This article provides answers to some frequently asked questions relating to Brexit.
The responses are subject to change as Brexit develops.
When is Brexit?
UPDATE: Following a debate with EU leaders on Wednesday 10 April 2019, the UK has been offered an extension to “Exit Day” of 31 October 2019. Theresa May has reportedly confirmed that the UK can leave earlier than this, and potentially still by 22 May 2019, if Parliament can agree an exit deal.
As yet, the legislation has not been amended to reflect the change to Exit Day. The following legislation is still in place:
Entering into force on 28 March 2019, the European Union (Withdrawal) Act 2018 (Exit Day) (Amendment) Regulations 2019, SI 2019/718 redefines exit day in section 20 of the European Union (Withdrawal) Act 2018, altering the date and time specified in that definition from 11pm on 29 March 2019 to:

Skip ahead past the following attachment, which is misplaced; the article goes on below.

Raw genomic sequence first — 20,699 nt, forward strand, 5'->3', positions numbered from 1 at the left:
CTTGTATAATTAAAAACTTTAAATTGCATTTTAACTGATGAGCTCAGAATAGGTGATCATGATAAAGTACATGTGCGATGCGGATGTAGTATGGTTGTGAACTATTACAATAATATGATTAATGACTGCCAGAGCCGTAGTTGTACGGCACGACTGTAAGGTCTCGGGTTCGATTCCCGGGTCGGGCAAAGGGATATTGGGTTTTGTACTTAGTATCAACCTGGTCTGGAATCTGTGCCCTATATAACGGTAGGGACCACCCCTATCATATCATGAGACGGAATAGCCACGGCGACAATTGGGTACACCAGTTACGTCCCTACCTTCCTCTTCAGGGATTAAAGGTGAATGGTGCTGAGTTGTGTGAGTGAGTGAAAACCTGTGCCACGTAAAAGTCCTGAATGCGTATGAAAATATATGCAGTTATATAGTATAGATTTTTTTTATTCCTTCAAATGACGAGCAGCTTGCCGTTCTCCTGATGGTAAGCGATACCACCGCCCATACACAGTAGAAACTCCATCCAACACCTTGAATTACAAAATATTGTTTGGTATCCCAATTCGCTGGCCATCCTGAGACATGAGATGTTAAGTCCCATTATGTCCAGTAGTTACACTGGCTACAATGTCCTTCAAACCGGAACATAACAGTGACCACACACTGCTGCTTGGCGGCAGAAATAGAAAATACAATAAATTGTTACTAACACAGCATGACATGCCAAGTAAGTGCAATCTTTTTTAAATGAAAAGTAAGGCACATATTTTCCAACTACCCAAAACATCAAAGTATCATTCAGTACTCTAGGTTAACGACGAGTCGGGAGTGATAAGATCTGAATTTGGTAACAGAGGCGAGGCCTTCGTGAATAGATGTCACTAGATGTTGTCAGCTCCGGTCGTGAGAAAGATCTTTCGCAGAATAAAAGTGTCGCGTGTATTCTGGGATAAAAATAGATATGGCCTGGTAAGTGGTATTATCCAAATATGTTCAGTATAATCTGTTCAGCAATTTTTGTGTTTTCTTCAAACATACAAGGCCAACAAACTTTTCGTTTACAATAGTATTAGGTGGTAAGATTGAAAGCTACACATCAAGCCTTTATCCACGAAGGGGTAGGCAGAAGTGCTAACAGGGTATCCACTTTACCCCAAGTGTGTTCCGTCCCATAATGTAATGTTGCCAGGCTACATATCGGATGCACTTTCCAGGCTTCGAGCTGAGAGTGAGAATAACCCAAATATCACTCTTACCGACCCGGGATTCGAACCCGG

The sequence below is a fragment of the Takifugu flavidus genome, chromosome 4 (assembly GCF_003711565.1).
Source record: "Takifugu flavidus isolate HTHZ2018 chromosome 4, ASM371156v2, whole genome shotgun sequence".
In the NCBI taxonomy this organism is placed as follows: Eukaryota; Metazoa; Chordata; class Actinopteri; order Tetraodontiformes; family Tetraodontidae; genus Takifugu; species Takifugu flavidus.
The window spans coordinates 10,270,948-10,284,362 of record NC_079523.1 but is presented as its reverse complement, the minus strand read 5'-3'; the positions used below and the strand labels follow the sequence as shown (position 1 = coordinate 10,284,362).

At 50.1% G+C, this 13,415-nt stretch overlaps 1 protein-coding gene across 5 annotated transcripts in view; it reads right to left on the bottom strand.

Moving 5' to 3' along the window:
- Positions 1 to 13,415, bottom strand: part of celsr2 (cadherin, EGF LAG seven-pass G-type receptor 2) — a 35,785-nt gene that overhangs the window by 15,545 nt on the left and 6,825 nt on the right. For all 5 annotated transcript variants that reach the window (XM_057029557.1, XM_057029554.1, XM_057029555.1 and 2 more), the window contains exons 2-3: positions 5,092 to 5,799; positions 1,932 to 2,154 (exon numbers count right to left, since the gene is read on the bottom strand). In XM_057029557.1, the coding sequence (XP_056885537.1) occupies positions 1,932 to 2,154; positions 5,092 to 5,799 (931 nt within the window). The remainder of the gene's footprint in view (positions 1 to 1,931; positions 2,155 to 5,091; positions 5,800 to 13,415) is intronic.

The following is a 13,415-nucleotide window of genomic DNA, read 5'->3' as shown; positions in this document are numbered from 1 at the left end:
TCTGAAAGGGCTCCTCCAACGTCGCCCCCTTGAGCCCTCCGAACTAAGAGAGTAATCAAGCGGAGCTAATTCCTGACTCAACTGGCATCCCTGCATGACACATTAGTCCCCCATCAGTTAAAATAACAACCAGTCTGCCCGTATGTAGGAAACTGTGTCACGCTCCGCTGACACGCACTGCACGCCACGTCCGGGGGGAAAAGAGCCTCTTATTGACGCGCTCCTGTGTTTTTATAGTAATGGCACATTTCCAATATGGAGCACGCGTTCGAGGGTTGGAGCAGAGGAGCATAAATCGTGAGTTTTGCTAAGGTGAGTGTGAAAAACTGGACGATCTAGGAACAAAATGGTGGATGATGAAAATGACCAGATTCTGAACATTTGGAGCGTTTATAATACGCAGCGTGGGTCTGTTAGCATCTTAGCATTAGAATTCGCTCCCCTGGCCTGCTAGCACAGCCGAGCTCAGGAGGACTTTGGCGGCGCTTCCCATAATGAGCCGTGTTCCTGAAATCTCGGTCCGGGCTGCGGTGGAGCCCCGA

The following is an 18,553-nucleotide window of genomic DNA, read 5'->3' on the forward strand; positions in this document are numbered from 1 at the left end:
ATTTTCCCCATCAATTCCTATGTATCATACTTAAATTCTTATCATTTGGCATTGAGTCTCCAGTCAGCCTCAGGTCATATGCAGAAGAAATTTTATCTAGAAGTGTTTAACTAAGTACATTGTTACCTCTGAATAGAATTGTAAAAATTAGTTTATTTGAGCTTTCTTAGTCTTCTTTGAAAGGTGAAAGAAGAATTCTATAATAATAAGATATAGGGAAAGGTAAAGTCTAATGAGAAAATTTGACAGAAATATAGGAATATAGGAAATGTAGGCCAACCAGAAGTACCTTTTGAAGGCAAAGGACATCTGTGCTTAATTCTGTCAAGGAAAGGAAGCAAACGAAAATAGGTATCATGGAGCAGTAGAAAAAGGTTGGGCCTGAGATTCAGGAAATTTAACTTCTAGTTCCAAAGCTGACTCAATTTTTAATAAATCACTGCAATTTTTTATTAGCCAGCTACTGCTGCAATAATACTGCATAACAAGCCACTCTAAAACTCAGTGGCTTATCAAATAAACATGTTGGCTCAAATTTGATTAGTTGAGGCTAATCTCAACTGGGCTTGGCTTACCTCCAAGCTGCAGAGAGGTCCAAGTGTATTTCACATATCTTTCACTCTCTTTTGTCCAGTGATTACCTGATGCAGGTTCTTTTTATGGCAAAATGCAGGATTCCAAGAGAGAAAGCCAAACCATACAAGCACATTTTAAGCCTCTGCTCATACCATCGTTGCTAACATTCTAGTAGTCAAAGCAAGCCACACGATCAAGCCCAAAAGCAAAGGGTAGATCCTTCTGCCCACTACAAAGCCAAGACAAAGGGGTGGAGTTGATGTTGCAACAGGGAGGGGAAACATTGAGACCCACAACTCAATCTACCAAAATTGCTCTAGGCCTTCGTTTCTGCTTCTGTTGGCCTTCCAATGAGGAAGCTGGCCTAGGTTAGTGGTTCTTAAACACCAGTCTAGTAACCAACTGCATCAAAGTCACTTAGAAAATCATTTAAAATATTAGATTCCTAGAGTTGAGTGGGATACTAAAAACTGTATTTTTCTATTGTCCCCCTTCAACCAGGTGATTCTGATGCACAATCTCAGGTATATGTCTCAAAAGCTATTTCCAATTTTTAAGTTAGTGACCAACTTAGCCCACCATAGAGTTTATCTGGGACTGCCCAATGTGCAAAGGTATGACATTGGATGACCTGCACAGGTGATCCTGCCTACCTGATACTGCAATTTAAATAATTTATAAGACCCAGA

- 11pm on 22 May 2019 if MPs approve the Withdrawal Agreement by 29 March 2019, or
- 11pm on 12 April 2019, if MPs do not approve the Withdrawal Agreement by 29 March 2019 – this remains the default position if an agreement cannot be found.
The 29 March 2019 has been and gone and we are yet to see a confirmed Brexit date. There are various options being discussed but none yet confirmed.
How do I check a European worker’s right to work?
You can see the latest government guidance on checking a European’s right to work here.
- The rights and status of EEA citizens living in the UK will remain the same until 30 June 2021 (31 December 2020 in a ‘no-deal’ scenario).
- Deal – EEA citizens in or arriving in the UK by 31 December 2020 can continue to use their national ID card or passport as proof of right to work in the UK until 30 June 2021. They can apply to the EU Settlement Scheme until 30 June 2021 after which they will have to apply for leave to remain under the new immigration system to be introduced from 1 January 2021. See the Government right to work guidance 2019.